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Former AFL player and Monaghan boss combining for historic Derry club glory

Conor Glass on the impact made by Watty Grahams manager Malachy O’Rourke.

Conor Glass and Malachy O'Rourke.
Conor Glass and Malachy O'Rourke.
Image: INPHO

CONOR GLASS HAS lined out on the inter-county stage with Derry this year and has experience of professional sport coaching in Australia after his lengthy spell with AFL club Hawthorn.

But right now it is his club manager Malachy O’Rourke that Glass is learning from.

And the 24-year-old is the latest to rave about the capabilites of O’Rourke, the former Monaghan Ulster-winning manager who has the golden touch at club level, as evidenced by his latest achievement in guiding Watty Grahams Glen to their first Derry senior title recently.

“Wherever Malachy goes, success usually follows,” remarked Glass today at the launch of the 2021 AIB GAA club championships.

“He’s just good to be around. He talks with all the players, he talks with all the management and he’s obviously very good in the community as well. A very technical, tactical manager. He’s just an all round manager, which is good to have at our club.

“He’ll pick up the finest of details, whether it be in the opposition or in our own performance. He goes through every blade of grass. He’s just so engrossed in the sport.

“He’s a good right-hand man in Ryan Porter. He does all the physical and all the training side of it. Malachy obviously does the final motivational words, so they work well together.”

The county final win carried a deep significance for Glass.

Two years ago he was present when they lost the final by a point to Magherafelt, but was unable to play due to his AFL commitments, cast into the frustrating role of observer.

“I only really thought about that (the 2019 final) when I was making my decision to come home. At the time I was still contracted and I was still trying to find a way out in the AFL. But I had the experience of that defeat, which was obviously difficult to take. It definitely played a part in the reason for coming home and the justification I kind of got a few weeks ago, tt was pure emotion.

“We had a comfortable lead going into the last five minutes. I was able to take in the occasion and atmosphere but even after the final whistle went, it was pure relief to finally get over the line.”

aib-gaa-club-championship-launch-202122 Conor Glass. Source: Ramsey Cardy/SPORTSFILE

It is just over a year since it was officially confirmed that Glass was calling time on his AFL career with Hawthorn, heading home to aid the Derry football cause.

“I miss the lifestyle a bit. Waking up when it’s three degrees here and it’s dark at 4pm or 5pm, it can be not that nice. The lifestyle of some of my friends out there, they’re probably at the beach. I miss that aspect of it, but then you have the aspect of having your family and friends around. You can pick bits and pieces, but I don’t regret my decision at all.”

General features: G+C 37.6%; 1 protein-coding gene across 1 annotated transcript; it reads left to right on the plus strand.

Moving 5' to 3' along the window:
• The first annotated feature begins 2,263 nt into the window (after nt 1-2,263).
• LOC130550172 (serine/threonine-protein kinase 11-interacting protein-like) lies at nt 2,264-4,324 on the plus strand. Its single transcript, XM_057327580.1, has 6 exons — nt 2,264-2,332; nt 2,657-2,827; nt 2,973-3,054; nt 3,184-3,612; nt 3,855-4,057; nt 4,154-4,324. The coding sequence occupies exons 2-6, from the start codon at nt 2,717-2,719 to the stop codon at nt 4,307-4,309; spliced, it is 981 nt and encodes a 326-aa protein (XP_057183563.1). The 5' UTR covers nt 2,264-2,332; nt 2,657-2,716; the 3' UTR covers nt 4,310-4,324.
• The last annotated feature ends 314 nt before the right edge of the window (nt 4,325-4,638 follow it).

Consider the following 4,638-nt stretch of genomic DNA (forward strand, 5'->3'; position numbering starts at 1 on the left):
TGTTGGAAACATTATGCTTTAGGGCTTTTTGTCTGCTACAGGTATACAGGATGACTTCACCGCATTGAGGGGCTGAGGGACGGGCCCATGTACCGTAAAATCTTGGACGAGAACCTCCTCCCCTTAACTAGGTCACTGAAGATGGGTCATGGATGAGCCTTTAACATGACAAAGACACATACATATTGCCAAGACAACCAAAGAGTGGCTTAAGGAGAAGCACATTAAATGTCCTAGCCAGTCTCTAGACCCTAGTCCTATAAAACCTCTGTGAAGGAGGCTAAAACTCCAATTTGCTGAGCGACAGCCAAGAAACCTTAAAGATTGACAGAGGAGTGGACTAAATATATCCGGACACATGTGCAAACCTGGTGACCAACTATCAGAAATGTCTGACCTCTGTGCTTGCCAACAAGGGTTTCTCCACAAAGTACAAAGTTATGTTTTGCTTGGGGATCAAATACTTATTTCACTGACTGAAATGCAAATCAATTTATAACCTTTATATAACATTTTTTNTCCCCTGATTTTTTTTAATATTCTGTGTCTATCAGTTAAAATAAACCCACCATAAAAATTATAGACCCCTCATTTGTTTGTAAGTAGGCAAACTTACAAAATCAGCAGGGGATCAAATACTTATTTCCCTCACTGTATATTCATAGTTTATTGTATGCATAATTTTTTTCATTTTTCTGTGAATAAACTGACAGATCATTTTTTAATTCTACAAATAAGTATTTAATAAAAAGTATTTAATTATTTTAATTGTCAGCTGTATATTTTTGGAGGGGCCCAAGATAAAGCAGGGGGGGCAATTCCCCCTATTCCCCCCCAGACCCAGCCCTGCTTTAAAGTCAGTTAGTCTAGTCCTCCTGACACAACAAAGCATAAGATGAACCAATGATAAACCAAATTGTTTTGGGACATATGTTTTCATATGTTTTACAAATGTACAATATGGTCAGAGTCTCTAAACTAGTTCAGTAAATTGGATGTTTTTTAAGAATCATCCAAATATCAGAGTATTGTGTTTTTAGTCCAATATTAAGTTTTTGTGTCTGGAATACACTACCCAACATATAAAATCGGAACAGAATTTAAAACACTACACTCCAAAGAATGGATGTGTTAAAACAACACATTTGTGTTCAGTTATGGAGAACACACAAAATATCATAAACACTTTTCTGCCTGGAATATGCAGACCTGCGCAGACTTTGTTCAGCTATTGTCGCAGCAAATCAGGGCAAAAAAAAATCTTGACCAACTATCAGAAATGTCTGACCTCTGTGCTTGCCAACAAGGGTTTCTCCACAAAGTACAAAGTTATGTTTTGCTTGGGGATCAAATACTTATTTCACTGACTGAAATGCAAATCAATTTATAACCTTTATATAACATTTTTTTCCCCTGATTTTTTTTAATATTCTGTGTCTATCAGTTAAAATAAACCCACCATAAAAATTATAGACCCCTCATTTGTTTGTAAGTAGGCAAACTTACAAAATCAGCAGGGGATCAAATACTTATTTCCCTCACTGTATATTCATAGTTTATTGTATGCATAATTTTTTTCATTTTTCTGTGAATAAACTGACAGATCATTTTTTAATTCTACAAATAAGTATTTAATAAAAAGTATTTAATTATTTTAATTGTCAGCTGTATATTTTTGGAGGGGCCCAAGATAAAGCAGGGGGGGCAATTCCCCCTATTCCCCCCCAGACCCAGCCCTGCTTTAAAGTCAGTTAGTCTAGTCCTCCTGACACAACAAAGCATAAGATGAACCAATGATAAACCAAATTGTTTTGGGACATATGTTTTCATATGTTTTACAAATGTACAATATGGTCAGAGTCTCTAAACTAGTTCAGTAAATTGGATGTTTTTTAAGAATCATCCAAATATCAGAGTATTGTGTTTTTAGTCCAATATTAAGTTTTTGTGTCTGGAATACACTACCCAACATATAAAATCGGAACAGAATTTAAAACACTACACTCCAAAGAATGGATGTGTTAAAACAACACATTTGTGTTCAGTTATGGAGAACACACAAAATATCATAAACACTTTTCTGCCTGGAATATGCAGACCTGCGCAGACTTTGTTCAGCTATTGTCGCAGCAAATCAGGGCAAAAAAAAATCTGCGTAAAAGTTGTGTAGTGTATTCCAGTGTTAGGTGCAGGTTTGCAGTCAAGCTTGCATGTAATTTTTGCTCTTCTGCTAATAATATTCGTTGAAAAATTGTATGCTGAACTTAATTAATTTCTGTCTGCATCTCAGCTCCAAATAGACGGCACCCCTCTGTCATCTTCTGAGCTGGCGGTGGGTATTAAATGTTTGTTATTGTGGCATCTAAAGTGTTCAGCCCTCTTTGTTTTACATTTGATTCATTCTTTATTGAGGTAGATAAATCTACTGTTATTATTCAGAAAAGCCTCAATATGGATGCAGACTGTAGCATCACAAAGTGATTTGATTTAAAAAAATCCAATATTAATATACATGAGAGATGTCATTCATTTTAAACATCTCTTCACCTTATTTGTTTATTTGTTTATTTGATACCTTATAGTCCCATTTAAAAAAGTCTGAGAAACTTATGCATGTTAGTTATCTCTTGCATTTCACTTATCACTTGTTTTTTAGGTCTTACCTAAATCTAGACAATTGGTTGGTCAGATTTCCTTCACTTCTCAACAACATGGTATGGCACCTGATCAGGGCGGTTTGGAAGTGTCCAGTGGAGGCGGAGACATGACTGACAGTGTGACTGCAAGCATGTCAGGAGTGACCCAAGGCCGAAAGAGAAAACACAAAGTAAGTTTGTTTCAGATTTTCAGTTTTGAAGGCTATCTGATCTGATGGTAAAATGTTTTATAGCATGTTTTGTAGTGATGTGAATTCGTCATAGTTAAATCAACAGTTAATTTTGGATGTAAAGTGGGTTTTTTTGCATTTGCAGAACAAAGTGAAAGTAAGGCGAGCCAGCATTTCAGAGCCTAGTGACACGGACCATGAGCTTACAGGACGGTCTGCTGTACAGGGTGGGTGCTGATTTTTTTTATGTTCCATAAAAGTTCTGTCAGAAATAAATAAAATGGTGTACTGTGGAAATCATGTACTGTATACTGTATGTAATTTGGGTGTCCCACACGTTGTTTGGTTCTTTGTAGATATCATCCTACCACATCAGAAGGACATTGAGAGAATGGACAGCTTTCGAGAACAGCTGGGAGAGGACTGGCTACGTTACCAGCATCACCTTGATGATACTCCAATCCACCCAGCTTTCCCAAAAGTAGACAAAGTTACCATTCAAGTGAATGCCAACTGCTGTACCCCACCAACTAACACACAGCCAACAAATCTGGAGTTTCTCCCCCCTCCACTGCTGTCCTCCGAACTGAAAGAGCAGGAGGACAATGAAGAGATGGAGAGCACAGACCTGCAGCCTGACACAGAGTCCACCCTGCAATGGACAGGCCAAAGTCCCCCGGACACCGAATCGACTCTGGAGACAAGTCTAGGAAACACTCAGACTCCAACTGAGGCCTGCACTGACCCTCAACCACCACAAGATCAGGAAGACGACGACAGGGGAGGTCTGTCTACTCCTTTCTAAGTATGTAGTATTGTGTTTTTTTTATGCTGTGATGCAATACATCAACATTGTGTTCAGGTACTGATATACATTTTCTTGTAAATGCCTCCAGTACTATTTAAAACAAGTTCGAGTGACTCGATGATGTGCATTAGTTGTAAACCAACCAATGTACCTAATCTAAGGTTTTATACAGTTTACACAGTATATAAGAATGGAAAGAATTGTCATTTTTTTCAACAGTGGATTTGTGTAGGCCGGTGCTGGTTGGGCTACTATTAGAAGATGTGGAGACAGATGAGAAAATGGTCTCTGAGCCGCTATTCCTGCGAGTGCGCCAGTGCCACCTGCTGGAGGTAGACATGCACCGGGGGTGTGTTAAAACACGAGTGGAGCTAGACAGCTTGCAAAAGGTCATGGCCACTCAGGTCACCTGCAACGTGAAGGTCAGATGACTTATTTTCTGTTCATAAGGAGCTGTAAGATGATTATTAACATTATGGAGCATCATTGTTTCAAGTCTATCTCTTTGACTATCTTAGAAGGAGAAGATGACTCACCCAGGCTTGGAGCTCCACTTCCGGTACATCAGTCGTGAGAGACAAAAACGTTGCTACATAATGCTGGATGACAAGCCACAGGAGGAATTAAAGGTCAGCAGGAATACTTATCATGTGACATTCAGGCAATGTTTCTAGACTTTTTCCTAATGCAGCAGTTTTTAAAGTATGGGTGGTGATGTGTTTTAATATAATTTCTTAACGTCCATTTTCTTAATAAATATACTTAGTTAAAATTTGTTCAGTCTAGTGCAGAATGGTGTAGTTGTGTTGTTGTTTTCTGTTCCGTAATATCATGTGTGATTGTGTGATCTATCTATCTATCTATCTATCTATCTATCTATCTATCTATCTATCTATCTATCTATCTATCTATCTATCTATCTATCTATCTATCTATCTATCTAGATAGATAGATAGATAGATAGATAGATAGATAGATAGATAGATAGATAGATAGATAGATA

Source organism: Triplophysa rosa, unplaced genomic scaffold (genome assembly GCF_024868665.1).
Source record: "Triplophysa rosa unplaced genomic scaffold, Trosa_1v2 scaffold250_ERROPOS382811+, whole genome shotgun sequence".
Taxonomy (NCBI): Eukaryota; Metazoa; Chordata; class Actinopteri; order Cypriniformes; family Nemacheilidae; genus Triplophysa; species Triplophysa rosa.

He agrees it has been a tougher experience recently for Irish players in the AFL.

“I think Conor Nash only got home for the first time in two or three years. It would have been tough in that regard. The list sizes have decreased because of Covid. Some of the international rookie spots have been taken away. The pathway is a bit harder, but it shouldn’t limit the impact that the Irish players have out there.”

The latest recruit from GAA to Aussie Rules is a high-profile one with the reigning Young Footballer of the Year Oisin Mullin switching from Mayo to Geelong.

“He’s one of the best defenders in Ireland before he left,” says Glass.


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“He’s still a young age as well and he’s played against the best players in Ireland, so he has that experience of playing at the highest level. If he can transition, learn new skills out there, there’s no reason why he can’t be one of the top level players in the AFL.

“One piece of advice was just give everything you can, don’t be going in half-hearted. If you go in with the mindset of, I’ll give it a crack for a couple of years and if it doesn’t work out, and then I’ll come back to the GAA, you’re not going to succeed out there.

“He’ll have the guidance of Zach Tuohy and Mark O’Connor out there, which will benefit him in the long run as well.”

michael-langan-and-conor-glass Conor Glass (right) in action for Derry against Donegal. Source: James Crombie/INPHO

Glass will be in action next Sunday when the club championship starts out in Ulster as Glen face Donegal’s St Eunan’s. It’s the next focus after a season where Derry made progress.

“Yeah, it’s been a good year. Obviously, we got promoted with Derry. That’s two of the goals that I came home with ticked off. I’ve got to make up another two or three goals going forward.

“Thankfully, we’ve had the success this year and we’re on an upward trend. Hepefully, we can just keep it going.

“The end goal is to win an All-Ireland with Derry. That’s the ultimate. Obviously, we’re going in the right at the minute. It might take a few years with the age bracket that we have in our team.”


About the author:

Fintan O'Toole

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